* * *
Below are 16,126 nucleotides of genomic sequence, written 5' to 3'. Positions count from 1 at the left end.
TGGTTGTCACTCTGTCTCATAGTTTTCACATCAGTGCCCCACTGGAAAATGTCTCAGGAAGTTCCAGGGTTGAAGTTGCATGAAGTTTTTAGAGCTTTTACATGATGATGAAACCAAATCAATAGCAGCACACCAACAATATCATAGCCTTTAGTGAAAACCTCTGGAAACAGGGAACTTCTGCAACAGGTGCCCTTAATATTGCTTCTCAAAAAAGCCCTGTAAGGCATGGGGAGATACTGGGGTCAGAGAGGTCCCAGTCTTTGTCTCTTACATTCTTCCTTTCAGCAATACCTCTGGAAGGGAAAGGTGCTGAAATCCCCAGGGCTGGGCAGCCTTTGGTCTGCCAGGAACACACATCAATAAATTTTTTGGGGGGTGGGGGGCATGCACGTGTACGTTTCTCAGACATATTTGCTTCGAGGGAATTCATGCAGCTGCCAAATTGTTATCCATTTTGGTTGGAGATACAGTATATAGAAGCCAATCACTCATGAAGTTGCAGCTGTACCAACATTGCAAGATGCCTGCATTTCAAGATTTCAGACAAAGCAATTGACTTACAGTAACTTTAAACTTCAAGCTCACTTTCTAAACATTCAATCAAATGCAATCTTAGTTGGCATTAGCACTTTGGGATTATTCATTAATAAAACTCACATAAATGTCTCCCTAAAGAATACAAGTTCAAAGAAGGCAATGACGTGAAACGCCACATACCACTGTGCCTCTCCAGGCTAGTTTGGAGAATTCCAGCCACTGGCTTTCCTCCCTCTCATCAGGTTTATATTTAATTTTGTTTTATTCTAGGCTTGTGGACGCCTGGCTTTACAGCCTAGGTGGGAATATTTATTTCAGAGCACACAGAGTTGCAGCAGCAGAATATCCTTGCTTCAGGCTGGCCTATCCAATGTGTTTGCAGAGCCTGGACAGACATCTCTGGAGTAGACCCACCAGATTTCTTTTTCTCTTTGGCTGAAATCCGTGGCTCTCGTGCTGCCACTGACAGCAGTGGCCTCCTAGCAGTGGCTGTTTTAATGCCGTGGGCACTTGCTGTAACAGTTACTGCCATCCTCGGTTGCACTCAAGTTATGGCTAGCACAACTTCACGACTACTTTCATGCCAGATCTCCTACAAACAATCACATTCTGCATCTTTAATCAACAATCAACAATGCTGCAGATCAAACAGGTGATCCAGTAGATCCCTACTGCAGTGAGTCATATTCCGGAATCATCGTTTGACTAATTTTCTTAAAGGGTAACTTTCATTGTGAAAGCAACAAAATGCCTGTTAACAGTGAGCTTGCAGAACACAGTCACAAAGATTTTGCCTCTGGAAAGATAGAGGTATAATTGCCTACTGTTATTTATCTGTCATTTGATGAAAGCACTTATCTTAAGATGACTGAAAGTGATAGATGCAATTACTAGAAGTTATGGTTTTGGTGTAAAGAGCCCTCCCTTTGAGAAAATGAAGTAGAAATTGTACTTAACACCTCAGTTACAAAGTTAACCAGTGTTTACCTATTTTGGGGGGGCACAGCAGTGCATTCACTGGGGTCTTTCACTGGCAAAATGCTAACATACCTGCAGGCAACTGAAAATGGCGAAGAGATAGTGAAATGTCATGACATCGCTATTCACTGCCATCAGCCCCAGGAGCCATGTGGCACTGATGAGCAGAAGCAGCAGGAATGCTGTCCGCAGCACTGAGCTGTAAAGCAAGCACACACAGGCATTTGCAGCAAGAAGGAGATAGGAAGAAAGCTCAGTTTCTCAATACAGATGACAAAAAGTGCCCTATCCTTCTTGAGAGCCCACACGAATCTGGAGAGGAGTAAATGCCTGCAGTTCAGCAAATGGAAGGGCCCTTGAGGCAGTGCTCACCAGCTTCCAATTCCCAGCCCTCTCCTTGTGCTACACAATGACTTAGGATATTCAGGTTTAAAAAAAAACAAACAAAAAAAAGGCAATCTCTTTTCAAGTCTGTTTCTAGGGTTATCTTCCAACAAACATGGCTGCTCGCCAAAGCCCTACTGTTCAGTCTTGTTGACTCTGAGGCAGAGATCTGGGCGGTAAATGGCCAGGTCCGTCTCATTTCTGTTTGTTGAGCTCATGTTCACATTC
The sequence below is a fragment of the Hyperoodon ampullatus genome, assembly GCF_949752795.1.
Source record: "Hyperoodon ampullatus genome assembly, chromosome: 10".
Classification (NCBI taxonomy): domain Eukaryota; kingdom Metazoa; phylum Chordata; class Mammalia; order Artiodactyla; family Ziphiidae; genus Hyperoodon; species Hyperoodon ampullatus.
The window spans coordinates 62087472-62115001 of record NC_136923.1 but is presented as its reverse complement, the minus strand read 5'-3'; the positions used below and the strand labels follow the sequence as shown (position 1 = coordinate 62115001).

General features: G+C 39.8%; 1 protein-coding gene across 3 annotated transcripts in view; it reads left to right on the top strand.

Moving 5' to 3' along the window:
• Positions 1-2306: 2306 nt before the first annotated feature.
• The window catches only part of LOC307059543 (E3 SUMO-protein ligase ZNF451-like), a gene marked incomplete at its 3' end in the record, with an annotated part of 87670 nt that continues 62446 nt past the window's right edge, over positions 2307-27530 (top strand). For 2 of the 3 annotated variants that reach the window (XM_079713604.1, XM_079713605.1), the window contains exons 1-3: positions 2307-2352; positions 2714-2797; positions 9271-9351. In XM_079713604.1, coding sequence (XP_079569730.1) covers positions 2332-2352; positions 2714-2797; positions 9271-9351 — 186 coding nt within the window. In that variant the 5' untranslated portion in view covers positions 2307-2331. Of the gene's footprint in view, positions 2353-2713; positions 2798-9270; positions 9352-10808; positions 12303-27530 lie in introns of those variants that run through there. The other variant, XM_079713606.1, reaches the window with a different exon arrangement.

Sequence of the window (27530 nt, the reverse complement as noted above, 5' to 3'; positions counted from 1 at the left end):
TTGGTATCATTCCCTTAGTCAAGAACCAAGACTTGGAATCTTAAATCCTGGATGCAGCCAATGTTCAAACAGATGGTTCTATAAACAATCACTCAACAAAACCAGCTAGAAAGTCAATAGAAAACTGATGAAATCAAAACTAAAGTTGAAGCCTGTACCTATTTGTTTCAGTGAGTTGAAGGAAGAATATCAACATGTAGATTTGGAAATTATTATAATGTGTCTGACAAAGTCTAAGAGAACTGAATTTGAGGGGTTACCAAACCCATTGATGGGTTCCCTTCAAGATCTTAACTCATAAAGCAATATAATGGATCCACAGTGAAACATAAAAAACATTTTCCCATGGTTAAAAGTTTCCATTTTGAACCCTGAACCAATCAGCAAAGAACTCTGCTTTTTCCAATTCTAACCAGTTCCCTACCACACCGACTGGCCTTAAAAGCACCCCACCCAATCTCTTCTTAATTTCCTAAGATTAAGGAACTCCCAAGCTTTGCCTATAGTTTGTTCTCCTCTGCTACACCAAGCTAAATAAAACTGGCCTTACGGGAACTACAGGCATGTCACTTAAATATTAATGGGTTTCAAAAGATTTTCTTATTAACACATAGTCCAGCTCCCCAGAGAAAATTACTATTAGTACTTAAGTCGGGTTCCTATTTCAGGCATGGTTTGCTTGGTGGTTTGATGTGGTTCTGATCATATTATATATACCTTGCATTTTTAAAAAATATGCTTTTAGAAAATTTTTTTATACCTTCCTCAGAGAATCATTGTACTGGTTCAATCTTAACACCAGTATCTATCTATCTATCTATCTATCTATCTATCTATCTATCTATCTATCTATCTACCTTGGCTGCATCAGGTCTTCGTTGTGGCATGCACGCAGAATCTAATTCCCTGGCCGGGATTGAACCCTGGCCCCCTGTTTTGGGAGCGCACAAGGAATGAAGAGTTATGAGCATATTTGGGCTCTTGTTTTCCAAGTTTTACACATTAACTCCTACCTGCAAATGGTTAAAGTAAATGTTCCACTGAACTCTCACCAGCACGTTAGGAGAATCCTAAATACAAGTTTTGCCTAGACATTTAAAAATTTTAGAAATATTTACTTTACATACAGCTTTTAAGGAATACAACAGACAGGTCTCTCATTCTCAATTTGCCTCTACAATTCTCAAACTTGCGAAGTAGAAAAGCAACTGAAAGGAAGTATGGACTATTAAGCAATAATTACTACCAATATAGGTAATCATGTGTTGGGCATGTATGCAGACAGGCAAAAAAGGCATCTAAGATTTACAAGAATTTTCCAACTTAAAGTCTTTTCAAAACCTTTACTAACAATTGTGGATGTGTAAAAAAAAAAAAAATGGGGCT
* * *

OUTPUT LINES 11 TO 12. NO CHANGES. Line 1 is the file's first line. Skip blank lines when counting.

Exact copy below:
Sequence of the window (27530 nt, the reverse complement as noted above, 5' to 3'; positions counted from 1 at the left end):
TTGGTATCATTCCCTTAGTCAAGAACCAAGACTTGGAATCTTAAATCCTGGATGCAGCCAATGTTCAAACAGATGGTTCTATAAACAATCACTCAACAAAACCAGCTAGAAAGTCAATAGAAAACTGATGAAATCAAAACTAAAGTTGAAGCCTGTACCTATTTGTTTCAGTGAGTTGAAGGAAGAATATCAACATGTAGATTTGGAAATTATTATAATGTGTCTGACAAAGTCTAAGAGAACTGAATTTGAGGGGTTACCAAACCCATTGATGGGTTCCCTTCAAGATCTTAACTCATAAAGCAATATAATGGATCCACAGTGAAACATAAAAAACATTTTCCCATGGTTAAAAGTTTCCATTTTGAACCCTGAACCAATCAGCAAAGAACTCTGCTTTTTCCAATTCTAACCAGTTCCCTACCACACCGACTGGCCTTAAAAGCACCCCACCCAATCTCTTCTTAATTTCCTAAGATTAAGGAACTCCCAAGCTTTGCCTATAGTTTGTTCTCCTCTGCTACACCAAGCTAAATAAAACTGGCCTTACGGGAACTACAGGCATGTCACTTAAATATTAATGGGTTTCAAAAGATTTTCTTATTAACACATAGTCCAGCTCCCCAGAGAAAATTACTATTAGTACTTAAGTCGGGTTCCTATTTCAGGCATGGTTTGCTTGGTGGTTTGATGTGGTTCTGATCATATTATATATACCTTGCATTTTTAAAAAATATGCTTTTAGAAAATTTTTTTATACCTTCCTCAGAGAATCATTGTACTGGTTCAATCTTAACACCAGTATCTATCTATCTATCTATCTATCTATCTATCTATCTATCTATCTATCTATCTACCTTGGCTGCATCAGGTCTTCGTTGTGGCATGCACGCAGAATCTAATTCCCTGGCCGGGATTGAACCCTGGCCCCCTGTTTTGGGAGCGCACAAGGAATGAAGAGTTATGAGCATATTTGGGCTCTTGTTTTCCAAGTTTTACACATTAACTCCTACCTGCAAATGGTTAAAGTAAATGTTCCACTGAACTCTCACCAGCACGTTAGGAGAATCCTAAATACAAGTTTTGCCTAGACATTTAAAAATTTTAGAAATATTTACTTTACATACAGCTTTTAAGGAATACAACAGACAGGTCTCTCATTCTCAATTTGCCTCTACAATTCTCAAACTTGCGAAGTAGAAAAGCAACTGAAAGGAAGTATGGACTATTAAGCAATAATTACTACCAATATAGGTAATCATGTGTTGGGCATGTATGCAGACAGGCAAAAAAGGCATCTAAGATTTACAAGAATTTTCCAACTTAAAGTCTTTTCAAAACCTTTACTAACAATTGTGGATGTGTAAAAAAAAAAAAAATGGGGCT